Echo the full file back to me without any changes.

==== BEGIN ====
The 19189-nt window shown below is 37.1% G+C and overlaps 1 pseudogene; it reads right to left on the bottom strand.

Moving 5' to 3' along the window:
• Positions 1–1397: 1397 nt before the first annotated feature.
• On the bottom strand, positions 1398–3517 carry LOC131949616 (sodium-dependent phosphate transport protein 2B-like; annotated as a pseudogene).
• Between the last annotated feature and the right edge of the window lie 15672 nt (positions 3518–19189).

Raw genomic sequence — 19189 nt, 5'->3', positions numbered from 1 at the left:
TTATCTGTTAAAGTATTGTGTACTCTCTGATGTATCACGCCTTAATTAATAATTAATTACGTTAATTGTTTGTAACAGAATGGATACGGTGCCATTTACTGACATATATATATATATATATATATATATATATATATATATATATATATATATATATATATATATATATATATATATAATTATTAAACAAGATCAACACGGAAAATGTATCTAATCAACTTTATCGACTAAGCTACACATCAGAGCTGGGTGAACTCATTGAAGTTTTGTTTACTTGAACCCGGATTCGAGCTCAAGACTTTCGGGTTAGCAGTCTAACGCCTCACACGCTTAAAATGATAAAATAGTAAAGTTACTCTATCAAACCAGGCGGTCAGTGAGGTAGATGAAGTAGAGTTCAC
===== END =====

The 19189-nt window shown below is 37.1% G+C and overlaps 1 pseudogene; it reads right to left on the bottom strand.

Moving 5' to 3' along the window:
• Positions 1–1397: 1397 nt before the first annotated feature.
• On the bottom strand, positions 1398–3517 carry LOC131949616 (sodium-dependent phosphate transport protein 2B-like; annotated as a pseudogene).
• Between the last annotated feature and the right edge of the window lie 15672 nt (positions 3518–19189).

Raw genomic sequence — 19189 nt, 5'->3', positions numbered from 1 at the left:
TTATCTGTTAAAGTATTGTGTACTCTCTGATGTATCACGCCTTAATTAATAATTAATTACGTTAATTGTTTGTAACAGAATGGATACGGTGCCATTTACTGACATATATATATATATATATATATATATATATATATATATATATATATATATATATATATATATATATATATATATAATTATTAAACAAGATCAACACGGAAAATGTATCTAATCAACTTTATCGACTAAGCTACACATCAGAGCTGGGTGAACTCATTGAAGTTTTGTTTACTTGAACCCGGATTCGAGCTCAAGACTTTCGGGTTAGCAGTCTAACGCCTCACACGCTTAAAATGATAAAATAGTAAAGTTACTCTATCAAACCAGGCGGTCAGTGAGGTAGATGAAGTAGAGTTCAC